Tuesday, June 12, 2012

Lily's Review of Killing Violets, by Tanith Lee



My Rating:
didn't like it it was ok liked it (my current rating) really liked it it was amazing  

Publisher: Immanion Press 

Publication date: March 20, 2012

1934...
 
Starving to death somewhere in Europe, Anna meets Raoul.

She is ready to sell herself for a meal, but he has other plans. He takes her to England, to a summer of torrential rain, and the dubious mansion of his arrogant and unsavoury relatives, the Basultes.

It seems Anna is also to 'enjoy' the godly Basulte life. But the mounds of stodgy food, the genuflecting servants, the mindless cruelty of class, (the endless rain), affront her. Besides, she is becoming aware of the family, Raoul included, is playing with her a macabre and silly game.

Anna is a survivor - she has had to be - practiced at acting out the impossible. Both the aristocratic malignities, and the Hogarthian orgies of the servants, can be accommodated, if they must. For did they but know, Anna has a past as savage and explicit as anything seen in the Basulte house.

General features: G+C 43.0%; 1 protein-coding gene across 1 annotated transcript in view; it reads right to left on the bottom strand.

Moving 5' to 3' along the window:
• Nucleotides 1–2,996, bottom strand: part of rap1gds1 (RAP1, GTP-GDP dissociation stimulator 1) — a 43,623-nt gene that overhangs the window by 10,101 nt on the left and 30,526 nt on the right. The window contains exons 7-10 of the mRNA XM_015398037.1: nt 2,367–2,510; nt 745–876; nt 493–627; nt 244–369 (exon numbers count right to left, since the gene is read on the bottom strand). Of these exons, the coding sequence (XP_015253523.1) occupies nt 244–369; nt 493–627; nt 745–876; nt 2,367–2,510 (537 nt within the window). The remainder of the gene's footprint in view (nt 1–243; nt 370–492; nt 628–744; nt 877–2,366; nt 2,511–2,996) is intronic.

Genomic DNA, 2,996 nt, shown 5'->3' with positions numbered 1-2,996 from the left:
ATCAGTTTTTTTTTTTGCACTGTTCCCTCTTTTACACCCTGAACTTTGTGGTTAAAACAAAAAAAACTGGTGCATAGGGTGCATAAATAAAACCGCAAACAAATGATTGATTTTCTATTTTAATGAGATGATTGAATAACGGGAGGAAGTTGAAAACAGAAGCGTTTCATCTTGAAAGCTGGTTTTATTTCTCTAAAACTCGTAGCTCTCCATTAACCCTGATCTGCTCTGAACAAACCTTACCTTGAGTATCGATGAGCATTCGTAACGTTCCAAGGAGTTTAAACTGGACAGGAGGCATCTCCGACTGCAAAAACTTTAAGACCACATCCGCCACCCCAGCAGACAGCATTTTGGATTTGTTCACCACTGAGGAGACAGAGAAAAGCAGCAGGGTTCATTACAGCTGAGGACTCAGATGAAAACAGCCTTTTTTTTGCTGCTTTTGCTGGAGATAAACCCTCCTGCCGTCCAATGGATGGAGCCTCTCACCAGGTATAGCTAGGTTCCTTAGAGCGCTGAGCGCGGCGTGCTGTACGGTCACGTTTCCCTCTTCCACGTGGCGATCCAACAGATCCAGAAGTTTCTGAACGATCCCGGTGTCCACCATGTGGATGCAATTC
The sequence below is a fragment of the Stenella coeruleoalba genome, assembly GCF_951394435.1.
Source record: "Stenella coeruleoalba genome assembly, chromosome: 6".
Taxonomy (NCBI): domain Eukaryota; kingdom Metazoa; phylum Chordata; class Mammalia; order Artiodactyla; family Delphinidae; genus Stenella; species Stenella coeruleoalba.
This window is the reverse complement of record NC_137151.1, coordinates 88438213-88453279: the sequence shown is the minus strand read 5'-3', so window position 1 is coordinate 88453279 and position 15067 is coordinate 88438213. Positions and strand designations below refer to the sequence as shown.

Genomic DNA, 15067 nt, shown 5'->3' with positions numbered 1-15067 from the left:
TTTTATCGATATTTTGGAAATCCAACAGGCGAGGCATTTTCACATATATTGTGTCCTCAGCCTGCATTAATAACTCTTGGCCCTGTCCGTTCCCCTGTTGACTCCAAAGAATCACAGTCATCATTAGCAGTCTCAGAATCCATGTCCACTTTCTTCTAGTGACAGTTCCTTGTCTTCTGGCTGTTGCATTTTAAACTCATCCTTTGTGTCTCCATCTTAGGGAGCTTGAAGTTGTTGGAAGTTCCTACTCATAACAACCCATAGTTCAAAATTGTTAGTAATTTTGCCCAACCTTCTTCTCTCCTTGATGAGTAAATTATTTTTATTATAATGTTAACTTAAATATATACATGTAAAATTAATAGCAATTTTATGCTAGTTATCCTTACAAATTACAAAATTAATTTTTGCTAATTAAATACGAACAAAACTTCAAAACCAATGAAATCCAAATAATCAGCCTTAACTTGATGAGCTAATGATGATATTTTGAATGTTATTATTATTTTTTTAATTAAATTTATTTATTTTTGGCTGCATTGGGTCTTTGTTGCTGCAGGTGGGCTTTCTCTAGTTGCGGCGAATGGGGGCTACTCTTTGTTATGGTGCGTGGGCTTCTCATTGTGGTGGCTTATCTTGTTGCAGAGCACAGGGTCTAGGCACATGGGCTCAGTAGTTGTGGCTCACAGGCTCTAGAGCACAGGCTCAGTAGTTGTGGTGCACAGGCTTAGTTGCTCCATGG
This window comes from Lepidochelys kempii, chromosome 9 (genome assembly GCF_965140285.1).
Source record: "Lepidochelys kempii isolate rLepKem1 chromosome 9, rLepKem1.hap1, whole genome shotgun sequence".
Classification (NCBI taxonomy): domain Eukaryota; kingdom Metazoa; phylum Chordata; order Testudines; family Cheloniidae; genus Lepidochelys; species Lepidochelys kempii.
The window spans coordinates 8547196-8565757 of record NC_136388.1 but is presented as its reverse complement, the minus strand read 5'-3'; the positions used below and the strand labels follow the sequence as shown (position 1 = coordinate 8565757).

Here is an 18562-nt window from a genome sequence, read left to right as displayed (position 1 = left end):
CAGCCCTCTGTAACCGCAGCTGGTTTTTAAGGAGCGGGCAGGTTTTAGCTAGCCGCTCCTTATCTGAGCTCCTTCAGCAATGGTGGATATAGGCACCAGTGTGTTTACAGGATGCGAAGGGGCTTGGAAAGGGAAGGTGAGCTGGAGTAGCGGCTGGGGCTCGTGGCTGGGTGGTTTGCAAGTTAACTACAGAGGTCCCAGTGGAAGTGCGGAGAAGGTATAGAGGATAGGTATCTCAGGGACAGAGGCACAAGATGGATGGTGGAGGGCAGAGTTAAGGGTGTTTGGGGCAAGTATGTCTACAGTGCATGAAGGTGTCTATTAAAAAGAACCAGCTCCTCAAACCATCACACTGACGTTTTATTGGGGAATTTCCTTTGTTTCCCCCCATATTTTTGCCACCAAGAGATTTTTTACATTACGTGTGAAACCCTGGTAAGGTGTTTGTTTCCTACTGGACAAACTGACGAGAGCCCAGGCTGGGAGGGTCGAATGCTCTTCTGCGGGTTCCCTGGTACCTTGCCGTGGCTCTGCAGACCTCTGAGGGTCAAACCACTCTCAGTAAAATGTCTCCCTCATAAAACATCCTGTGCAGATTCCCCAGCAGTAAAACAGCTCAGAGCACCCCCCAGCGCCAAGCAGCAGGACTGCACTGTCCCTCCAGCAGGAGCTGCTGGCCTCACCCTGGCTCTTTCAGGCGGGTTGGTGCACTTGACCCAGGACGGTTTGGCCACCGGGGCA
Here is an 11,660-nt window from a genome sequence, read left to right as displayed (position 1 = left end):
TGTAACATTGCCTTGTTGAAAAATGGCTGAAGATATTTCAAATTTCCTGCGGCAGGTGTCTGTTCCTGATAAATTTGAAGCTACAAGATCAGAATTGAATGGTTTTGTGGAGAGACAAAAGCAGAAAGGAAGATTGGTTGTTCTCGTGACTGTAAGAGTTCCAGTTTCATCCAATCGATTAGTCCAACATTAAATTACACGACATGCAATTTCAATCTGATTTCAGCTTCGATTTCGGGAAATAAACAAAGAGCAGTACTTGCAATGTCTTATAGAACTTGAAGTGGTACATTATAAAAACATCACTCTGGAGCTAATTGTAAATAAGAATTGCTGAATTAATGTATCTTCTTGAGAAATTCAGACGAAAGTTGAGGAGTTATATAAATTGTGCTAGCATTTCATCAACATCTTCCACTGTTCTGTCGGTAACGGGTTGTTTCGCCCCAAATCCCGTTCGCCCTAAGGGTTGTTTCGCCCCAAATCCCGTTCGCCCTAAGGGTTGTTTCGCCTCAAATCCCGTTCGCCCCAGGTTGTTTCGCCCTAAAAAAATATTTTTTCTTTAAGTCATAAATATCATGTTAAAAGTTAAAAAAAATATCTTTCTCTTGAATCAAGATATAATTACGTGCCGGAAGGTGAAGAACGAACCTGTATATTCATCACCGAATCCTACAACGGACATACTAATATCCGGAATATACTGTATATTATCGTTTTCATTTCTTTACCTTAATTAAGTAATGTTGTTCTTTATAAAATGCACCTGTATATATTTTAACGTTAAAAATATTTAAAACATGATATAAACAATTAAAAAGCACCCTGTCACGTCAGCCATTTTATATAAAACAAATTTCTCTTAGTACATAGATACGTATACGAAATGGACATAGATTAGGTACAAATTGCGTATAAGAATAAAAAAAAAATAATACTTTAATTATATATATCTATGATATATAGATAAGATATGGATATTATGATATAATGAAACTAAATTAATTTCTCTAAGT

* * *

What a dark, dark little novel this was. I will not lie, the cover drew my eye even though at first glance, it's not that flashy.  But there is a strange little creepy element to it.

I had a hard time putting this tale down, but there were some confusing moments in the beginning as we flash to Anna's past. I find it helpful when an author assists in the transition by dating it, or indicating in some way that you are at a different period of the character's past, and I didn't find a smooth transition at all. However, once you become familiar with the characters, the flow of the story becomes more comprehensible.

Anna tugged at my heart strings. She just doesn't seem to catch a break in her life. The deeper you get into her story the more you feel for her. And yet, she isn't really a victim, or more accurately, stays a victim. She has an uncanny ability to adapt and survive in the worst of circumstances.  

Raoul finds her and takes her into this madhouse, where false promises are made.  The Basulte family are a strange and repulsive lot and the antics of the house staff had me snorting very unladylike with amusement. 

This was a very entertaining if dark story which kept me intrigued from beginning to end. 



This novel was kindly provided by


Purchase links:

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